Royal Commission report day 35 page 2
The Royal Commission evidence for 5/7/1881
(see also introduction to day 35)
H. M. Chomley giving evidence
12733 If that is the case, is it necessary to have so many officers to manage the men in proportion?— No, but look at the proportion.
12734 Certainly 100 good men would not require so many officers to manage them as 100 bad men?— No. I have given some different places, New South Wales , Adelaide –why should they be so very much behind us?
12735 Surely you would not compare the New South Wales to ours?— I cannot flatter myself that we are so very much ahead of them.
12736 Take the Tasmanian men as a body of police, do they anything like compare with our men here?— They are a different style altogether–they are not a body of police, they are simply men under the municipal councils.
12737 Do you think that these gentlemen should return to duty at once now?— I do not know. I am not prepared to say whether they ought or not. All I can say to the Commission is, that I think we are short-handed.
12738 Can you get on without them for another month or two?— I think we can.
12739 There is nothing special?— Nothing special.
12740 Would the public safety be endangered by these men being inactive?— I do not think so.
12741 I would like you to express an opinion, as Acting Chief Commissioner, of this–would the public safety be endangered by these men remaining away?— Certainly I cannot go so far as to say that. I do not think it will be endangered.
12742 You have to deal with the present; you know exactly, or ought to know, the present state of the efficiency of the police, both officers and men?— Yes.
12743 You ought to be able to say whether the public safety would or would not be endangered?— Not be endangered, but things are getting behind.
12744 How are they getting behind?— The other day a complaint was made to me by the police magistrate that a man was stabbed; and I sent for a report, and the constable reported that the man would not prosecute and made very light of it; and I referred it back to the police magistrate, and he went and made enquiries; and then I referred to Mr. Winch and asked him to go on with the case and send up an officer to prosecute.
12745 What officer did he send?— Mr. Kennedy, and the man is committed for trial.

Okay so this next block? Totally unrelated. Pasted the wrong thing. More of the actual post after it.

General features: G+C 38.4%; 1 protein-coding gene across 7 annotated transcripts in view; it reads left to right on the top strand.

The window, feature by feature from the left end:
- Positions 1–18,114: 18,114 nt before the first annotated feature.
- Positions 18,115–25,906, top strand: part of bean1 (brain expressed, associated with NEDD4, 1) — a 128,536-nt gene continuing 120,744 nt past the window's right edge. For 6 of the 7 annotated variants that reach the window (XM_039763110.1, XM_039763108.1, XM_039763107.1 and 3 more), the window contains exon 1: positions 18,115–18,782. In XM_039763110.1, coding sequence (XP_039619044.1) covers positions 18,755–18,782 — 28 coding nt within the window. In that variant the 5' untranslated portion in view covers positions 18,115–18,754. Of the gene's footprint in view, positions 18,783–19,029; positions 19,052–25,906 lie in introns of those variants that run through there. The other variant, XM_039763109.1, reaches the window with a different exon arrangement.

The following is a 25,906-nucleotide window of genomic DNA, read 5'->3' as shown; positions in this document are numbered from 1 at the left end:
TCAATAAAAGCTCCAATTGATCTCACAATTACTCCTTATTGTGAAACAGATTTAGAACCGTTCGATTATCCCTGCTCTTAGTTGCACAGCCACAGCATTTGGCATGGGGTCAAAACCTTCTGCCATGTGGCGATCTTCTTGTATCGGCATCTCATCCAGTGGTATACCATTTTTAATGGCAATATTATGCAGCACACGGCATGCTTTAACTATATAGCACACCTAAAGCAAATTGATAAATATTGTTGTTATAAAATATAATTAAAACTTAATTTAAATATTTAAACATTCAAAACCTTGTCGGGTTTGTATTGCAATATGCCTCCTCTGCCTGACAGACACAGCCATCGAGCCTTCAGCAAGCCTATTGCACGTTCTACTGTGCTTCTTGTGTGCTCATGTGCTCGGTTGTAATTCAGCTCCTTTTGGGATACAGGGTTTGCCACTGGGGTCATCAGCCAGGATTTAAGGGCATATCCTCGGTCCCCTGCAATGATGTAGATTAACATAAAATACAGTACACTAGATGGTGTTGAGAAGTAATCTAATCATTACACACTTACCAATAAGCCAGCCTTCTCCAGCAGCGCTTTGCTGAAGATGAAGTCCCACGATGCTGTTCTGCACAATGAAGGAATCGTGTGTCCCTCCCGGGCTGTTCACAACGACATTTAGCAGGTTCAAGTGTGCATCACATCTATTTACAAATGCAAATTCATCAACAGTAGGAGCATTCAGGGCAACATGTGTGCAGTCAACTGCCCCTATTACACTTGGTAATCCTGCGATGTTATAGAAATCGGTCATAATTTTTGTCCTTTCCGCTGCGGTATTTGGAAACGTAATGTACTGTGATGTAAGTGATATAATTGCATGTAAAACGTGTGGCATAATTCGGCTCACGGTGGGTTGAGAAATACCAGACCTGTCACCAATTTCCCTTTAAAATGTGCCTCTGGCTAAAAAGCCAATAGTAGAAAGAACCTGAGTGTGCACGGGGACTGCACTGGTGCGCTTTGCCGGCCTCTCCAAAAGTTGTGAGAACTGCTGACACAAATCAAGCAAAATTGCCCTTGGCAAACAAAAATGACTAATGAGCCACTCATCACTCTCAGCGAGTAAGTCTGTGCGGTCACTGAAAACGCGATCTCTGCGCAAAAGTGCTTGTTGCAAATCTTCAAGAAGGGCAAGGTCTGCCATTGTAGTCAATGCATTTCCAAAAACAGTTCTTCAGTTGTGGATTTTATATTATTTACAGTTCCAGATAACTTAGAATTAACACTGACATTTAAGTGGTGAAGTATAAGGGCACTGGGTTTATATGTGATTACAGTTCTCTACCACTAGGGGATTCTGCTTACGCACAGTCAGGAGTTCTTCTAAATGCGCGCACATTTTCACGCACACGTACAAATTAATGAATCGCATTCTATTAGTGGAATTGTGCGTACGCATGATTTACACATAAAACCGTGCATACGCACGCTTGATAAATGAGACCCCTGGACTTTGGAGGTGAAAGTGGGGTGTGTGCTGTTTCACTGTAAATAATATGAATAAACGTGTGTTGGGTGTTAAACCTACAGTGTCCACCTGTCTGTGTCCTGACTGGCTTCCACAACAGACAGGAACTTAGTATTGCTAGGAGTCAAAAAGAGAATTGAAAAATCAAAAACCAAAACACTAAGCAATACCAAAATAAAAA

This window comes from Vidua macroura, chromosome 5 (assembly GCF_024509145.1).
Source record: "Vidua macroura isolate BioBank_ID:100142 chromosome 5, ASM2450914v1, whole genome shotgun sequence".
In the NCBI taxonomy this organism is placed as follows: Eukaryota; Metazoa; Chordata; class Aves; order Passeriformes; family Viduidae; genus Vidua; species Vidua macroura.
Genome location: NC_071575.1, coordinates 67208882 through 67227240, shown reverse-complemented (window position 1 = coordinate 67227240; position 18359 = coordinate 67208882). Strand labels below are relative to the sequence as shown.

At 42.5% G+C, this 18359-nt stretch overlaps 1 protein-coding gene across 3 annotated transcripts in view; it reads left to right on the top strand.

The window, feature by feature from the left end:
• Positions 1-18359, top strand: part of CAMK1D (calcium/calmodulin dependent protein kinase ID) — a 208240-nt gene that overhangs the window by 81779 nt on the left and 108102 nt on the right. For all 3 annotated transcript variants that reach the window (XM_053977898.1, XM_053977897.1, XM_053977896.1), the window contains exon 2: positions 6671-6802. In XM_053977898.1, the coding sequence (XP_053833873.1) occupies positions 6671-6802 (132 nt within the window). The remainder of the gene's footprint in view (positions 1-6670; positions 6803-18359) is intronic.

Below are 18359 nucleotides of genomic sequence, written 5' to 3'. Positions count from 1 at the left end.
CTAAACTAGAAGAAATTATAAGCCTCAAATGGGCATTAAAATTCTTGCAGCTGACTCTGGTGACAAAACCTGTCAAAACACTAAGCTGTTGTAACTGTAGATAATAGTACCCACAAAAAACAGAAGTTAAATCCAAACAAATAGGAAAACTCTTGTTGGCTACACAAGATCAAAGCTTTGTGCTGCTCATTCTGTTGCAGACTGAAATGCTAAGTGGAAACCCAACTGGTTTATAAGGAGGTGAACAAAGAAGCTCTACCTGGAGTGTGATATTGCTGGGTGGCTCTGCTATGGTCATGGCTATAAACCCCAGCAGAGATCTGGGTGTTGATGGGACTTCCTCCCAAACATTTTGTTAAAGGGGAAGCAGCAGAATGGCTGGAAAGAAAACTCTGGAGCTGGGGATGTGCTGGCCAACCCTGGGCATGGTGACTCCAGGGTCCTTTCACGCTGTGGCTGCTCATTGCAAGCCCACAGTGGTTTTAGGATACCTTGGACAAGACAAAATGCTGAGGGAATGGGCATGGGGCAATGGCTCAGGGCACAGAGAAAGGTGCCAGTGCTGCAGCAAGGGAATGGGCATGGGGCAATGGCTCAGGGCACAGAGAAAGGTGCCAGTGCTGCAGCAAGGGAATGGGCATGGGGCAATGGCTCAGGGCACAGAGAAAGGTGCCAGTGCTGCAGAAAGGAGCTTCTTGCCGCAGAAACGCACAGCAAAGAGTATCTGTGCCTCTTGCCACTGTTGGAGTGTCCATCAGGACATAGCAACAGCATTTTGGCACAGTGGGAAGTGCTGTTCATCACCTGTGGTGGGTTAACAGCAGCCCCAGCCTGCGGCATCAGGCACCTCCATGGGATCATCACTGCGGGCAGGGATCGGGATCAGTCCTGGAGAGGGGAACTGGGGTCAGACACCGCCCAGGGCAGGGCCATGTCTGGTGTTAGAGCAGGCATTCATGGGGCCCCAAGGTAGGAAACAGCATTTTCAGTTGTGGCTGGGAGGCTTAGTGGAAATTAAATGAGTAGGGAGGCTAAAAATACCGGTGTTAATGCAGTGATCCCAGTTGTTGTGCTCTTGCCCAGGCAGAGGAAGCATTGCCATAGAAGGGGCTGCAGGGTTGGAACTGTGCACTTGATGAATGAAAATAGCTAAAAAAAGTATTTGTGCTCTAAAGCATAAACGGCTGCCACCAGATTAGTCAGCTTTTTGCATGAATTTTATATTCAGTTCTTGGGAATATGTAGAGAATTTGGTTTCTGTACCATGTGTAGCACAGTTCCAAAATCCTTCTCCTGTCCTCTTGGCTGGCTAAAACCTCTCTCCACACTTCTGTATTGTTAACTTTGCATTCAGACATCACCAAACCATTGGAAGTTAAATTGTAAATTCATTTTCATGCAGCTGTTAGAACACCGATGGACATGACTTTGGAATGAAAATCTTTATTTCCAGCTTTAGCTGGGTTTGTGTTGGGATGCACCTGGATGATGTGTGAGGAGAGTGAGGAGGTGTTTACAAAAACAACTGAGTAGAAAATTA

12746 Was the officer of the district Mr. Babington?— There was no officer in the district.
12747 Was Mr. Babington the officer of that district?— No, it was Mr. Hare's district. There is no other officer in it; no officer at all in it now.
12748 In March last this Commission sent in the following resolution to the Chief Secretary:– “That the Chief Secretary be requested to allow the following officers of police leave of absence pending the result of the enquiry, Mr. Nicolson, Acting Chief Commissioner of Police; Superintendent Hare, and Superintendent Sadleir.” To that immediately the following answer was received:– “I have the honor, by direction of the Chief Secretary, to inform you that he has approved of the recommendation of the Commission that leave of absence be granted to Mr. Nicolson, Acting Chief Commissioner of Police and Messrs. Hare and Sadleir, superintendents of police, and leave is granted accordingly.” You were examined at the time that recommendation was sent in, and your answers appear upon the notes. Now has anything occurred to your knowledge since then to render it desirable in the public interest that this Commission should change their recommendation?— No, I do not think so; we can carry on as we are, I think, but it depends upon how long it is to be.
12749 I ask has anything occurred since the resolution to induce us to change our minds?— One officer is sick and one officer is dead since; there are two short.
12750 Do you think that the public interest absolutely demands it?— The police force will go on to a certain extent for twelve months, or longer perhaps, if we had no officers at all, but things get worse every day; the men are getting slack and so on. We could go on for a month or two, but if it is to be long ——
12751 I see Mr. Kabat is in Gippsland–is that North and South Gippsland ?— He has the whole of Gippsland.
12752 Does Mr. Kabat report from time to time where he is in the districts?— Yes, his returns come in from the stations he has visited.
12753 Does not Mr. Kabat spend about eleven months out of the twelve at Sale ?— I do not think so. I was looking at his returns the other day and he seems to visit a great number of the stations.
12754 Is there a diary kept by the superintendents showing where they visit?— No.
12755 You have put this before the Chief Secretary without any recommendation–we noted that when it came?— I have simply forwarded the paper; it was not my business to recommend.....
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